Weather Model Ensembles & Forecast Uncertainty


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The major weather centres use ensembles to help them to quantify the inherent uncertainties in Numerical Weather Prediction (NWP.)This page sets out to help sailors to understand what ensembles really show.

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There are many sources of NWP output available in GRIB but relatively few models. ECMWF, US GFS and DWD ICON, are the main ones readily available and used. All global models use the same equations to calculate how the atmosphere works and all use the same data. However, there are small differences in models and in data analysis programs that start off the forecast.


Each centre runs forecasts using the combination of model formulation and analysis process that they find works best for their purposes. This is the deterministic forecast and the one that will be regarded as the “best guess,” In parallel with each forecast, the model is run many times using a degraded resolution but with slightly different analyses.

One way of seeing the effects of running model ensemble is to visit the site. They have a number of displays including, among others, the US GFS and ECMWF ensembles.

Ensemble of 20 72-hour forecasts. The bottom right is the deterministic forecast.

Clearly there are broad similarities with small differences between ensemble members. But, of course, the devil is in the detail and this display is not very useful to us as sailors.

Rather more informative is a tabular_ display of 10m winds. Meteociel uses km/hour.

GFS 30-member ensemble wind speeds for a point in the North Sea. Speeds are in km/hr. Roughly, 4 km/hr= 2 knot = 1 m/sec. The GFS deterministic forecasts are in the far-right hand column, the other columns show the 20 ensemble forecasts.

At 24 hours, the GFS forecast, far right-hand column, was for a speed of 39kn (72 km/hour). The ensemble forecasts ranged from 35-44kn (64-82km/h) – bottom of F8 to middle of F9.

Watching a series of these ensemble results shows, that there is no such animal as a precise or accurate forecast. On some occasions the spread in the data can be large, implying greater uncertainty in the outcome. On other occasions the spread can be small thus giving confidence in the deterministic forecast.

Ensembles do not provide alternative forecasts for the users to pick and choose which one they like best. They are simply an indication of confidence in a forecast. In principle, the ensemble approach could be used if many model outputs were available. In practice, we can only easily, look at output from a small selection of models. Some apps, Ventusky and WeatherTrack show several forecasts but the website and app is a particularly useful facility for comparing models.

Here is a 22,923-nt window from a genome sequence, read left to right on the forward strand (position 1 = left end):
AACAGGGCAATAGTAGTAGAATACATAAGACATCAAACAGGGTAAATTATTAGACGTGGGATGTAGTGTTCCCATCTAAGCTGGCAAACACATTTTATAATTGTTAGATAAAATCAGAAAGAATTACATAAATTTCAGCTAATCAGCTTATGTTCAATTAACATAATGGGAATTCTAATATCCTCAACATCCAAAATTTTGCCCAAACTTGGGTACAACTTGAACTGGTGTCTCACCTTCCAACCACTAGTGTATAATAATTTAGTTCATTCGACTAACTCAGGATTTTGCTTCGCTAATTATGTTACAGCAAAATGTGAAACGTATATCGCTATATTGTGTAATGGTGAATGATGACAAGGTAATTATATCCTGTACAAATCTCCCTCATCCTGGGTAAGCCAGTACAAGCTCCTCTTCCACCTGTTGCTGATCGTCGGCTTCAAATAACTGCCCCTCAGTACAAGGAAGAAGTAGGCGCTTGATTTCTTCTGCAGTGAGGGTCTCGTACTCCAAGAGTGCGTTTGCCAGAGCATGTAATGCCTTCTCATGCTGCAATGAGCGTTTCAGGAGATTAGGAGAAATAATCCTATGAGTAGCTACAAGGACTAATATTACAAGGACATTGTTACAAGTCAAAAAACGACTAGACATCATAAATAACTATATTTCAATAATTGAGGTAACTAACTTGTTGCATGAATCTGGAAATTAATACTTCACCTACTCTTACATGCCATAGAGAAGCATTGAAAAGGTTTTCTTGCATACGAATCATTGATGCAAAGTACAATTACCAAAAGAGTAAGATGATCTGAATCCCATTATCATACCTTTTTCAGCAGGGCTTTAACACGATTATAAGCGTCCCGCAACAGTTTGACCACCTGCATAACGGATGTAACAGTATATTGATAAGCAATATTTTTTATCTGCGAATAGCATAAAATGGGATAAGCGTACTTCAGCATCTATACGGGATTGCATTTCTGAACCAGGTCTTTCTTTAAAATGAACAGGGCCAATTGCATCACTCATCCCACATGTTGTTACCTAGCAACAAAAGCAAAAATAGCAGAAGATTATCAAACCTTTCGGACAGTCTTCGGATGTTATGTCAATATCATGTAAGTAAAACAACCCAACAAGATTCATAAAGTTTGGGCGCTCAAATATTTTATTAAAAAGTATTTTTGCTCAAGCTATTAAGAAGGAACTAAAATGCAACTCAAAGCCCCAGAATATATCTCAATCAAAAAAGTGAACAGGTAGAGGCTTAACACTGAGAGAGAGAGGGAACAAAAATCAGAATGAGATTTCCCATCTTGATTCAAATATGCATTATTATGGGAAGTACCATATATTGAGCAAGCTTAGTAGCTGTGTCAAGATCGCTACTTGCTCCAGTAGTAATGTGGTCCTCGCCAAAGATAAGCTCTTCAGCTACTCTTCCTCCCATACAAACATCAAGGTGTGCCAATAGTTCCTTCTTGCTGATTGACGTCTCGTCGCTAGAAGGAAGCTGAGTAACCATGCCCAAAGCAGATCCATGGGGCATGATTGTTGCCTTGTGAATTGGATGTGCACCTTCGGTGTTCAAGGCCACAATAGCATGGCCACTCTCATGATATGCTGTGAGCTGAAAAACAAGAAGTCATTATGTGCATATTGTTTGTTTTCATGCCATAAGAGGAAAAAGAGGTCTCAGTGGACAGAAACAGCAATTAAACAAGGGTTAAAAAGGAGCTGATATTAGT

This shows 4 forecasts at point.

Quite often, all values at a particular time are similar, say within about 5 knots of each other. At other times, as in the example shown, there are marked differences. It may be tempting, and is often suggested that the user should take a majority view and discard an outlier. However, even had another two or three models been included, it would be too small an ensemble.

If all the forecasts are similar, it is encouraging. If one is an outlier, it is wisest to trust none. The outlier might be best on the day.

Probability forecasts

A more useful presentation to help sailing decisions is to use the US Navy FNMOC 20-member ensemble. This provides probabilities of winds exceeding certain thresholds for various regions.

You will have to accept conditions here because it is a US military site. No problems, hit Advanced.

Areas for which forecast probabilities can be obtained from the US GFS.

For each area they provide displays like this.

Probabilities of winds >25 knots; other thresholds can be used..

An alternative display is available from the US NOAA Ocean Prediction Center. This superimposes probability data on a chart of isobars over, in this case, the North Atlantic. This may not be as easy to use but gives a good overall view showing how the strong winds relate to the synoptic pattern. .

Probability of winds exceeding 34 knots over the North Atlantic.

Model comparison

With global model forecasts becoming available from more sources, inevitably the question arises about which to use. However, there is much interchange of information between modelling groups through WMO. Consequently, differences between models over the first few days are more like an ensemble rather than superiority of one model vis a vis the rest. This is shown here. Unfortunately, the site providing this information has now closed.

Comparison between deterministic forecasts of wind speed from NCEP (GFS), ECMWF and an average of three models including the CMC. The pale grey lines are the GFS ensemble.

For the first few days there was little to choose between the GFS and ECMWF. Through the first 10 days the ECMWF was within the ensemble range of the GFS. This is fairly typical.